Compensation is not to be given for any remote or indirect loss or damage sustained by reason of the breach of contract. Discuss.
It refers to one of the remedies available with the aggrieved party to file a suit for damages and thus claim damages. Section 73 of the Indian Contract Act deals with the compensation for loss or damage caused due to the breach of the contract. The leading case of Hadley v. Baxendale is used as the basis for deciding the rules pertaining to the damages. In other words, if the defaulting party is considered guilty of non-performance then the aggrieved party must be compensated to the extent to the position which he would have been provided the contract was performed. The reason for non-performance must be related with the contract, that is, any reason which has no bearing or relation with the performance of the contract should be taken into account.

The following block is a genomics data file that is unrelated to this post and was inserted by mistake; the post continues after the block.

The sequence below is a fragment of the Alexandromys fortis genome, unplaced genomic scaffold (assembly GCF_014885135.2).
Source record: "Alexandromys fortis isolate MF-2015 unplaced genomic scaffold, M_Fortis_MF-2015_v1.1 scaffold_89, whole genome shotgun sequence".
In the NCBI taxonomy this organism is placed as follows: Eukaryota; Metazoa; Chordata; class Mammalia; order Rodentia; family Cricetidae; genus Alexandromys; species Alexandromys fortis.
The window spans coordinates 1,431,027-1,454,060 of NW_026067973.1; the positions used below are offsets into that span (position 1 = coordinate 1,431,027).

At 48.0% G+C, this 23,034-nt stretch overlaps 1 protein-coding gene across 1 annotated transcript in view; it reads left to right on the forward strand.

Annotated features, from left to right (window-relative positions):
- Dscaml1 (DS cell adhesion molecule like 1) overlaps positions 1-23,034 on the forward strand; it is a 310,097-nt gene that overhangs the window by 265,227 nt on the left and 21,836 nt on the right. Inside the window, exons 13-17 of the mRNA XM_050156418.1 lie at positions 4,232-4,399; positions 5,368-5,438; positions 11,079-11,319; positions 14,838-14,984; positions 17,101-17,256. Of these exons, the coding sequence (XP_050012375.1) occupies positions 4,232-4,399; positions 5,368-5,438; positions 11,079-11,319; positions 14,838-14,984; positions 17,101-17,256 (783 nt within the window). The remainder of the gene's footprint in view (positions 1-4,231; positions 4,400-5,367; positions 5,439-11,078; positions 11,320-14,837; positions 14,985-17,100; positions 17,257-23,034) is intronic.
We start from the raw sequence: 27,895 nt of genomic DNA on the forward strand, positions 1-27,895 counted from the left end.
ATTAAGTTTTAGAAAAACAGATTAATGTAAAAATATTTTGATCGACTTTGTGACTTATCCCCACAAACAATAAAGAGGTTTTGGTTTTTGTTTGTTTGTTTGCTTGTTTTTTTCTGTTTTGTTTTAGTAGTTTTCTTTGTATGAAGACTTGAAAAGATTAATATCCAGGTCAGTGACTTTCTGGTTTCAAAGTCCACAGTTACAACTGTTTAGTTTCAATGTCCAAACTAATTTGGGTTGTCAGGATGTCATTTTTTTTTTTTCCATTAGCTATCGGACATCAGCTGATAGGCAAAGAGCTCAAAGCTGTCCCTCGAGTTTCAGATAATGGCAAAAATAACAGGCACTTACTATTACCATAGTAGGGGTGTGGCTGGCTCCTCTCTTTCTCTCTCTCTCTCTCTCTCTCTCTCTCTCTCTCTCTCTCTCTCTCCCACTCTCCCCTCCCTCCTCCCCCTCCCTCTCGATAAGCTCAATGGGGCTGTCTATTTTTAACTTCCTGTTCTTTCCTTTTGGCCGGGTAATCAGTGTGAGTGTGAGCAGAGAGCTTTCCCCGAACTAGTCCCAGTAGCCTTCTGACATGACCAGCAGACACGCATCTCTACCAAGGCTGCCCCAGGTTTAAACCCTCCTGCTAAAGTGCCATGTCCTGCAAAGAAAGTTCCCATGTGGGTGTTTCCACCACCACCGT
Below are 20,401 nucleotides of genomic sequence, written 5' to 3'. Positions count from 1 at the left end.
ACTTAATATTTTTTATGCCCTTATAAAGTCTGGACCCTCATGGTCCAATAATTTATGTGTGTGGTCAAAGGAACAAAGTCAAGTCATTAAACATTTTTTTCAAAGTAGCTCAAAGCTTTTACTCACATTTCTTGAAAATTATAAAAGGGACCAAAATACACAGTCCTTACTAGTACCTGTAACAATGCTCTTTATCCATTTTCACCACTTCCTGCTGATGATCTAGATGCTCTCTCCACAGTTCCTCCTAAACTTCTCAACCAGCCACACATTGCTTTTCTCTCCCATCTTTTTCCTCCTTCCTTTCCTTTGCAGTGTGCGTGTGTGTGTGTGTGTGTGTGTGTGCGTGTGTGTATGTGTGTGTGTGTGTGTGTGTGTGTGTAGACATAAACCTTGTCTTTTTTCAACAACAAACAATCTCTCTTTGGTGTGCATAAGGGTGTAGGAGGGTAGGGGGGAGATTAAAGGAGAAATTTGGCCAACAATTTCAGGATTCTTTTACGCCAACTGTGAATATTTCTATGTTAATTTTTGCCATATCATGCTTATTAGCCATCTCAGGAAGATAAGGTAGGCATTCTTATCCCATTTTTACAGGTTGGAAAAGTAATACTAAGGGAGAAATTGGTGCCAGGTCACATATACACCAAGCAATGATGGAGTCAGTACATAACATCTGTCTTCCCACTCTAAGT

The general rule relating with the compensation from the above case states that, Where two parties have made a contract which one of them has broken, the damages which the other party ought to receive in respect of such breach of contract should be such as may fairly and reasonably be considered either arising naturally, that is, according to the usual course of things, from such-breach of contract itself, or such as may reasonably be supposed to have been in the contemplation of both parties, at the time they made the contract, as the probable result of the breach of it.
The aggrieved party may claim ordinary damages, that is, which arise in the usual course of things from such breach. The ordinary damages may be calculated as the difference between the contract price and the market price on the date of the breach.